The hospitals and county governments do not usually provide for migrant care in their budgets. The whole community does not usually feel that the migrant is a problem because of nonresidence and therefore excludes him from local assistance from some degree.
Most clinics and doctors are located in cities or in highly populated areas that are usually foreign to the migrant laborer. Due to his rural residence and the nature of his work, it is usually not possible for him to get to town or to a doctor or a hospital during the working hours because he doesn't want to lose the time or the pay that it takes, a sacrifice on his part, in order to get himself to the medical services that he needs.
The family clinics that we have available in the camps now I think have been the best thing that has happened. With the immunization of small children a lot of times other diseases are discovered, enough ahead of time to save great losses both to the farmer in the loss of the use of his labor, loss of time to the hospitals, and to the general public as a whole.
Senator WILLIAMS. Do you have a clinic on your farm?
Mr. WHITE. We have a clinic in the proximity of the farm. It is not on the farm. At times we have had clinics set up where the county health department would conduct clinics in the camp. Now we have it more or less in a permanent location. Since the laborer has learned what it is and that it is there to help him, he can go to it.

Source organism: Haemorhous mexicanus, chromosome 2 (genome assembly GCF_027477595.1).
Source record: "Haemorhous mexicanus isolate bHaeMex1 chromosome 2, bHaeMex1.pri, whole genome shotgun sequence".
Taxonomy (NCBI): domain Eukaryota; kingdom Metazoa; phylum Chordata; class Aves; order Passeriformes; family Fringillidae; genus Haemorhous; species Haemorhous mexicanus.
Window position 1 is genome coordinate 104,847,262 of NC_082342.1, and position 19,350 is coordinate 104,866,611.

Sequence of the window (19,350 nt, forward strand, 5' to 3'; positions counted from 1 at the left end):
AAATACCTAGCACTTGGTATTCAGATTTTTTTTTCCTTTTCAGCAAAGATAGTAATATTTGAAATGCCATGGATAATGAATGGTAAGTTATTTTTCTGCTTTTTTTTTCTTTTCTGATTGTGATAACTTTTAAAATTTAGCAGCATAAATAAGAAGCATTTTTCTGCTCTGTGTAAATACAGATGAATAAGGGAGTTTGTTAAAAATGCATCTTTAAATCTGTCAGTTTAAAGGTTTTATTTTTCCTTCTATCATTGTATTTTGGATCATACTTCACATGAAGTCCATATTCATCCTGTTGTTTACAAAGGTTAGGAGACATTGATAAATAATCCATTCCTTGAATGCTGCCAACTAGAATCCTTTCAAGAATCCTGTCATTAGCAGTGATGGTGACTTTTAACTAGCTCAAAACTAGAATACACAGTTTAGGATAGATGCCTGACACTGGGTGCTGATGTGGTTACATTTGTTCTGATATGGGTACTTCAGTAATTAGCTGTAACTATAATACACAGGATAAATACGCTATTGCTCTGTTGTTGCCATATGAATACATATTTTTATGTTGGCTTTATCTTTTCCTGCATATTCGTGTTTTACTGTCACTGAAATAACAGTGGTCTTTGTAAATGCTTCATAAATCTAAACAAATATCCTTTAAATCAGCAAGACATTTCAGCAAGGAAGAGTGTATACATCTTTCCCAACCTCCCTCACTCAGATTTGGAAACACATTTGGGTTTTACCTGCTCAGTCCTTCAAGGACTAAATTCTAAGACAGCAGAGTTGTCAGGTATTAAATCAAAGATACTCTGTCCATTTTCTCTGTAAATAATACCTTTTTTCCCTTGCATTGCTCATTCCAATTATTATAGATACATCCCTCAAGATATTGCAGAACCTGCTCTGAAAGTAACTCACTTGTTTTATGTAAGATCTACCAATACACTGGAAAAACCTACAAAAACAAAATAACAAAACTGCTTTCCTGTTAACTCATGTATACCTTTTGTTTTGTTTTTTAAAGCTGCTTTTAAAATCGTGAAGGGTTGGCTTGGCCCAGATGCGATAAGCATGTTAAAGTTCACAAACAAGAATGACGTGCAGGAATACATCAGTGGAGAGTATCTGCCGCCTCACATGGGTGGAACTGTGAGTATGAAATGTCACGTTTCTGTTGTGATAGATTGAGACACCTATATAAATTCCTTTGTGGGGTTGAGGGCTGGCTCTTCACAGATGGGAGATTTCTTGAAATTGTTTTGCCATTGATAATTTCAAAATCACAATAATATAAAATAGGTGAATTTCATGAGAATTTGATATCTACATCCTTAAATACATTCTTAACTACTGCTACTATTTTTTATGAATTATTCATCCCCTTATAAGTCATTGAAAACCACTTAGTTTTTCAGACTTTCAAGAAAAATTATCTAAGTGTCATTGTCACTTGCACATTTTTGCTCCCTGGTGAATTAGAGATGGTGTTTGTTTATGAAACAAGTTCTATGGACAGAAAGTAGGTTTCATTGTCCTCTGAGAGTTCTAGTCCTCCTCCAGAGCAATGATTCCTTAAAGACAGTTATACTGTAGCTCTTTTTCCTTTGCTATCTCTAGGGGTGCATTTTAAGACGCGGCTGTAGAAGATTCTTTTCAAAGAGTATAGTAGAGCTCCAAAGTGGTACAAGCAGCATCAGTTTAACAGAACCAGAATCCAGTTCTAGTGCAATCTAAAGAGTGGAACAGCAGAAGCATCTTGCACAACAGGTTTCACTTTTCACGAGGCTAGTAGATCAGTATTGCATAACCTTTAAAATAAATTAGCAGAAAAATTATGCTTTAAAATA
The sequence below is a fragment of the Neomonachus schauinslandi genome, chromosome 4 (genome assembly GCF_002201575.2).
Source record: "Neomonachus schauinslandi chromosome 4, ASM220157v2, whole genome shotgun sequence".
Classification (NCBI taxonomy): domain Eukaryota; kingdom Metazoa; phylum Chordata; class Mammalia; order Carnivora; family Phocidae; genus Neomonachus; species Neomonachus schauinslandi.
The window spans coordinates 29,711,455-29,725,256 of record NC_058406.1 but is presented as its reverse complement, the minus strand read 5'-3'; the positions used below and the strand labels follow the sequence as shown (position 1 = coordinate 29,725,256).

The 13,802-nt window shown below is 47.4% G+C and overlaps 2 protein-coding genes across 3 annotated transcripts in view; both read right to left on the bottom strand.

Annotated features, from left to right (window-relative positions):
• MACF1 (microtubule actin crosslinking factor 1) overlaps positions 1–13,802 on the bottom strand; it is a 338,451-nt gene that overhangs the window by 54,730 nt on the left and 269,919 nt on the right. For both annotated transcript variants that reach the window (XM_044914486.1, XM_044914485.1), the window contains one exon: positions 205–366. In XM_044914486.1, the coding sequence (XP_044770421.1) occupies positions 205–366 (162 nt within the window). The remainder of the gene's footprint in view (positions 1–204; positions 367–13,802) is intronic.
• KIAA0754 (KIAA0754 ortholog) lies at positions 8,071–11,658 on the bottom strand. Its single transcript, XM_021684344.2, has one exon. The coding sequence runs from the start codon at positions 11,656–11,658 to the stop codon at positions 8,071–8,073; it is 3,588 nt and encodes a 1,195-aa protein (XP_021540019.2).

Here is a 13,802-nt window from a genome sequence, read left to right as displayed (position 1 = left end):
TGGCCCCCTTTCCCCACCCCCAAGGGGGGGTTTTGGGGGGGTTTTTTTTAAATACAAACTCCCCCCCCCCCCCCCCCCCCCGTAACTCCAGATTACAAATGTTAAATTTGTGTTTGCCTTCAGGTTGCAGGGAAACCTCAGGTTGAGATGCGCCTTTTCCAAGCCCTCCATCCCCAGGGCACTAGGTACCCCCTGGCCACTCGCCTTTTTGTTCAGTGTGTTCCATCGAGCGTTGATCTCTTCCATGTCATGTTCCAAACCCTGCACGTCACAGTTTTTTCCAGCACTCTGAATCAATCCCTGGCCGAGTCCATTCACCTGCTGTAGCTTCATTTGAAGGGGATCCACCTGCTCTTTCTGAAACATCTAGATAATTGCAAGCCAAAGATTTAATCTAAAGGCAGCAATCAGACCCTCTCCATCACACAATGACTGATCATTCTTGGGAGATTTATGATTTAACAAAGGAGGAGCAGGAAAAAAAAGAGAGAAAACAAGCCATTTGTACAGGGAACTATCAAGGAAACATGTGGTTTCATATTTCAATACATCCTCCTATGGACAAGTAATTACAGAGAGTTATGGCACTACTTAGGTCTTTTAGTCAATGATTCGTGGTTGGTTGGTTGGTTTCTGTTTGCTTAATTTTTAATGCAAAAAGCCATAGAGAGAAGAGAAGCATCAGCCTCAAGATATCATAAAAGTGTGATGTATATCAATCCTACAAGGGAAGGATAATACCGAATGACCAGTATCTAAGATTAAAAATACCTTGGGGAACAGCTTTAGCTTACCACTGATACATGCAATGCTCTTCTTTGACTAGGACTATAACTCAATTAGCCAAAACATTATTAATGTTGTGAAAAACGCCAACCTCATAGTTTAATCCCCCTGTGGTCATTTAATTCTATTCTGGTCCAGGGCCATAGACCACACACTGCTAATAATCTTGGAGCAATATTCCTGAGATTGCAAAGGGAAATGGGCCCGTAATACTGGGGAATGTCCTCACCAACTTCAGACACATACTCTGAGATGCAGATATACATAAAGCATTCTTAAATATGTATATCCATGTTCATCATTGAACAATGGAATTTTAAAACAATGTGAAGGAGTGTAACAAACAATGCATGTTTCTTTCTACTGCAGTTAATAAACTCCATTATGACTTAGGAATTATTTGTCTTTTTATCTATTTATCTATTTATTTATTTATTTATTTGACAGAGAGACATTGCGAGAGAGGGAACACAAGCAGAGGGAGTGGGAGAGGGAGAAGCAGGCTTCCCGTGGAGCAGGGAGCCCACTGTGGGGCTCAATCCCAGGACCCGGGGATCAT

I think much time is saved by this, to keep from moving a clinic all the time. The laborer finally has learned to go to it and to trust the people, and we have seen a difference.
Senator WILLIAMS. I imagine you have several farms. As an average, how far would your migrant employees have to go to this clinic? Mr. WHITE. The location of this clinic from the largest farm we have is approximately 4 to 5 miles.
Senator WILLIAMS. Do these migrants all have transportation? Mr. WHITE. No, sir. The people that live on the farm or the family units usually have transportation. The singles do not. We have bus transportation for them to the fields. However, for the singles we conduct an inspection of the labor camp each morning. I have kept absentee records on labor for the past 12 years, and I maintain this record for 5 years on each employee. If the employee doesn't move his timecard in the morning, we check it to see what was the cause of his absence. If he was sick, we usually put a "S" on the card. If he was just plain absent, we mark it that.
This helped in a number of ways. It was designed to keep track of a large number of laborers, at the same time find out which ones had a habit of missing weekends and missing certain days of the week, but at the same time it was useful in finding out where the laborer was that had a health problem. The chronic illness is discovered very quickly by this method.
Senator WILLIAMS. You have a timecard on each employee?
Mr. WHITE. We have a timecard system on all the employees that live on the farms.
On the day-haul crews we don't have this service, and this is where the problem still remains, in identifying the particular workers and getting the service to these crews. This is still the major problem.